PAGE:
The latest news from Hollywood
Winfrey ponders what’s next for her talk show, and we all wonder: Where will we get our Oprah fix?
Speculation about the future of The Oprah Winfrey Show hit a fever pitch last week after one of the talk show’s key executives jumped ship to help launch the planned Oprah Winfrey Network (OWN). Lisa Erspamer was the coexec producer of Winfrey’s daytime show, but as OWN’s chief creative officer, she’ll now help develop new programming for Winfrey’s joint venture with Discovery Communications. Will Winfrey’s talk show move to cable too? Her contract with distributor CBS Television isn’t up until 2011, and for now, the 55-year-old queen of daytime is not talking. ”She has not made a decision yet,” says a spokeswoman. ”She’ll be making an announcement before the end of the year.” The timing of OWN’s roll-out could play a role: Though the network has long indicated that it would launch in 2010, rumors persist that it will be delayed another year to give Winfrey more time to build a chick-friendly lineup. (So far the network has announced a handful of shows including Lisa Ling Investigates and a sex-therapy series from Sirius XM host Dr. Laura Berman.) While CBS hopes Winfrey stays in syndication — ”If she wants to continue her show, then we want to continue to be in business with her,” says a spokesman — the lure of cable could be irresistible. ”I doubt she would see the same ratings, but cable could give her a broader platform,” says Rich Gagnon, chief media officer for Draftfcb, a media-buying firm. ”One talk show does not a network make. [But] if anyone can do it, Oprah could.”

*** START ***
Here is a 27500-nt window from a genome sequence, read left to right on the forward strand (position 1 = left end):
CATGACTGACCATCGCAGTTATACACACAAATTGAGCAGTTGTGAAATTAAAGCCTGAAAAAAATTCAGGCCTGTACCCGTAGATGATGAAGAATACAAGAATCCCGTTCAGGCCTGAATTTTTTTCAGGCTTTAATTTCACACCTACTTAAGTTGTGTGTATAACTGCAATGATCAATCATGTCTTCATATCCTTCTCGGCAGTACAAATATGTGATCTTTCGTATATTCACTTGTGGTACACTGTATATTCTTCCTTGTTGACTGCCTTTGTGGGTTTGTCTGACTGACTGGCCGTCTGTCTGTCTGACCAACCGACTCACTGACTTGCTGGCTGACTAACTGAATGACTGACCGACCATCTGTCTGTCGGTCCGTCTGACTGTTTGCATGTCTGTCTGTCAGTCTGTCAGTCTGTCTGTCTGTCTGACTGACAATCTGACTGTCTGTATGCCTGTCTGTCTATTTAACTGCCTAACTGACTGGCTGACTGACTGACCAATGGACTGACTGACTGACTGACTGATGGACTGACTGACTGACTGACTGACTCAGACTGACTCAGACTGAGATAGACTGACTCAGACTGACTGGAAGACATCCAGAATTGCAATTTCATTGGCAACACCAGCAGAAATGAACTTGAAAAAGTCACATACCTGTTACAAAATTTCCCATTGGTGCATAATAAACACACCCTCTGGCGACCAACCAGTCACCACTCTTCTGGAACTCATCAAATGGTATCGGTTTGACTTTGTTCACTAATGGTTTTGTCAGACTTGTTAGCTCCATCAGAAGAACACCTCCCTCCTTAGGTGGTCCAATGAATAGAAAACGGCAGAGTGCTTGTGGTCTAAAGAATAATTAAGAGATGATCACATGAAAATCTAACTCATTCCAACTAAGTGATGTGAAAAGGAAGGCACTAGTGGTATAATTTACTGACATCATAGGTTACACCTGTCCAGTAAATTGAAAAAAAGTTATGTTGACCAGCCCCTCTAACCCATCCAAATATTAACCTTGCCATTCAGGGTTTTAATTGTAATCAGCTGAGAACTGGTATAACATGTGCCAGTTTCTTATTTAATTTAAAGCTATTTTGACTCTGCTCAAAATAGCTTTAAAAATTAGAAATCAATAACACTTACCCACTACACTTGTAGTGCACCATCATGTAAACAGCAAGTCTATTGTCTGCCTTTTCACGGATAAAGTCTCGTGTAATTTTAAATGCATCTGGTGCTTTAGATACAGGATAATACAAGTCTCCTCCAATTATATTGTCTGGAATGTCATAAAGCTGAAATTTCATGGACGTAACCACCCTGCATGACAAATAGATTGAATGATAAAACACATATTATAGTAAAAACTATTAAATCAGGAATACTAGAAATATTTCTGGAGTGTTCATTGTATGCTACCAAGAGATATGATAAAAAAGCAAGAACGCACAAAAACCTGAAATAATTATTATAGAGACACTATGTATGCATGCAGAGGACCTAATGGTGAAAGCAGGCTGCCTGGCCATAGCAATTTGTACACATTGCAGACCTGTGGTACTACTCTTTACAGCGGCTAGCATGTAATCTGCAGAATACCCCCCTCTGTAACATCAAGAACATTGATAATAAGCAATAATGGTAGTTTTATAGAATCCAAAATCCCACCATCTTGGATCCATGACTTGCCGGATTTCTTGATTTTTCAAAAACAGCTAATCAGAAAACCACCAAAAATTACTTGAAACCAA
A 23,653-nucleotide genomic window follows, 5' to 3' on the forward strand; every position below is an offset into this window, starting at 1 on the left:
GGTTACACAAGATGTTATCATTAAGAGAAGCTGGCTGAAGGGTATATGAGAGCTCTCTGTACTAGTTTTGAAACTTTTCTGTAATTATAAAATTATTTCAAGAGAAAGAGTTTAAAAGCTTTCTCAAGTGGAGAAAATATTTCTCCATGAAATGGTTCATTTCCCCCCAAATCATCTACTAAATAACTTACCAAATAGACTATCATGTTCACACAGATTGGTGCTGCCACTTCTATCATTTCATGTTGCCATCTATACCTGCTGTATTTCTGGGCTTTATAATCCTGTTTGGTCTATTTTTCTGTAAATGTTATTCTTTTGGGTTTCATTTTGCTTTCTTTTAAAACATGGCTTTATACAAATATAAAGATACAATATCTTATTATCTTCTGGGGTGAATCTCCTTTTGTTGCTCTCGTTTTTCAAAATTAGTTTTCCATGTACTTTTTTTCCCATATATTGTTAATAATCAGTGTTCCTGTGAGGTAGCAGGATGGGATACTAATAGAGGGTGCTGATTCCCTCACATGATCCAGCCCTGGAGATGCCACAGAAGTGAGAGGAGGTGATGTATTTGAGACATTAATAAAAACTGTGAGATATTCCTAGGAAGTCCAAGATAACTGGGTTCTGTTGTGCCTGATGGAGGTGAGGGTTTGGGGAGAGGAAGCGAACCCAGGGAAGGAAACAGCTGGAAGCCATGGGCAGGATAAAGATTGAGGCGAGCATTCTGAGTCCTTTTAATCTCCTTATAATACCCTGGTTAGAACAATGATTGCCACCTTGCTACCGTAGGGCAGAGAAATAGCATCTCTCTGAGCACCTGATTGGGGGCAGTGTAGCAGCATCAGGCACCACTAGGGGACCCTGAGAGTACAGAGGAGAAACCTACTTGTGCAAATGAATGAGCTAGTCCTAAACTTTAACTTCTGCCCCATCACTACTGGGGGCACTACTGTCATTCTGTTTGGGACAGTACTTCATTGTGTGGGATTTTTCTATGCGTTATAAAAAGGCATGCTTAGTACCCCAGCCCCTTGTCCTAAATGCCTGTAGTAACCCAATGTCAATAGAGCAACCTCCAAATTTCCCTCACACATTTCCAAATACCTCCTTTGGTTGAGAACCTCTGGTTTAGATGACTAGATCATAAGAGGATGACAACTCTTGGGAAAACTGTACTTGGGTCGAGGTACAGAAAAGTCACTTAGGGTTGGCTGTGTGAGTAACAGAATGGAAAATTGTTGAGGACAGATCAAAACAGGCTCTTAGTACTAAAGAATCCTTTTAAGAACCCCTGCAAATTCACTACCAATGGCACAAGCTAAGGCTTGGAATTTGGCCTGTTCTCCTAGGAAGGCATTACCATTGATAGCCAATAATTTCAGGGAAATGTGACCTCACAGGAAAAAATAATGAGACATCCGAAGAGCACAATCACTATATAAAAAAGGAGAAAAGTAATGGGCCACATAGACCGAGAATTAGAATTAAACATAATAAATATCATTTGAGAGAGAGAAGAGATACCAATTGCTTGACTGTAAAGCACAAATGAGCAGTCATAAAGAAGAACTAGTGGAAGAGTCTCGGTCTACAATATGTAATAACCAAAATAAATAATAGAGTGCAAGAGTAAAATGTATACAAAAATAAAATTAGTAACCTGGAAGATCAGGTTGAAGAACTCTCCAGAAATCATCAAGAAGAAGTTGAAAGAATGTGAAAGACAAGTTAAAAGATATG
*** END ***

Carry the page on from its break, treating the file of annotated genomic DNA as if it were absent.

The world may come to an end in 2012, which opens Nov. 13, but civilization could have a chance to start anew in 2013, a TV series that Roland Emmerich is currently developing based on his movie. The film’s director-producer confirmed to EW exclusively that the series will be about ”what happens after the disaster. It will focus on a group of people who survived.”
— Lynette Rice
Marlee Matlin makes a mockery of ‘Family Guy’
One of the most controversial moments in Fox’s Nov. 8 special Family Guy Presents: Seth & Alex’s Almost Live Comedy Show came when Alex Borstein (who voices Guy‘s Lois) imitated hearing-impaired actress Marlee Matlin, only to be interrupted by the Oscar winner herself, who dished out some zingers of her own. While Matlin tells EW via e-mail that she’s not a regular Family Guy viewer — ”They’re cartoon characters,” she quips. ”I can’t read their lips!” — the actress says she doesn’t mind that the show has repeatedly made fun of her speaking voice. ”It was sick. It was twisted. It was rude. But the day we censor humor is a sad one, for sure. All I gotta say is ‘Lighten up, people.”’
— Simon Vozick-Levinson